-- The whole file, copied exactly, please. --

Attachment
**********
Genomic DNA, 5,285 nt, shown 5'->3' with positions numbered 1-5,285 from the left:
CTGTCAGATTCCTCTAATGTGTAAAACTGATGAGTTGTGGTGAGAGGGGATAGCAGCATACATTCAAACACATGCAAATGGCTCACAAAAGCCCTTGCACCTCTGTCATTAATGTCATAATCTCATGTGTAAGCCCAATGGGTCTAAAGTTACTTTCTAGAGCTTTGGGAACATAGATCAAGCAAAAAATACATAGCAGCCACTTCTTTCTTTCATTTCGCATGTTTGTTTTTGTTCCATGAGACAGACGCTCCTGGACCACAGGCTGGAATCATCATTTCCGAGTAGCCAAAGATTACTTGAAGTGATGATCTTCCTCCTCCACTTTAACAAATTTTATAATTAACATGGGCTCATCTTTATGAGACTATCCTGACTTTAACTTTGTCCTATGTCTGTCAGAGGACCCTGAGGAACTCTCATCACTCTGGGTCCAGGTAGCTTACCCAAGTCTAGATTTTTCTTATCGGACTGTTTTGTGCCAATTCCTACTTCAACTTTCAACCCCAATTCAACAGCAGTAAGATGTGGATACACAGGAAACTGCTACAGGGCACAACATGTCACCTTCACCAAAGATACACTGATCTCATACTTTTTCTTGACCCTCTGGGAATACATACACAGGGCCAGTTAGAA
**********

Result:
Genomic DNA, 5,285 nt, shown 5'->3' with positions numbered 1-5,285 from the left:
CTGTCAGATTCCTCTAATGTGTAAAACTGATGAGTTGTGGTGAGAGGGGATAGCAGCATACATTCAAACACATGCAAATGGCTCACAAAAGCCCTTGCACCTCTGTCATTAATGTCATAATCTCATGTGTAAGCCCAATGGGTCTAAAGTTACTTTCTAGAGCTTTGGGAACATAGATCAAGCAAAAAATACATAGCAGCCACTTCTTTCTTTCATTTCGCATGTTTGTTTTTGTTCCATGAGACAGACGCTCCTGGACCACAGGCTGGAATCATCATTTCCGAGTAGCCAAAGATTACTTGAAGTGATGATCTTCCTCCTCCACTTTAACAAATTTTATAATTAACATGGGCTCATCTTTATGAGACTATCCTGACTTTAACTTTGTCCTATGTCTGTCAGAGGACCCTGAGGAACTCTCATCACTCTGGGTCCAGGTAGCTTACCCAAGTCTAGATTTTTCTTATCGGACTGTTTTGTGCCAATTCCTACTTCAACTTTCAACCCCAATTCAACAGCAGTAAGATGTGGATACACAGGAAACTGCTACAGGGCACAACATGTCACCTTCACCAAAGATACACTGATCTCATACTTTTTCTTGACCCTCTGGGAATACATACACAGGGCCAGTTAGAA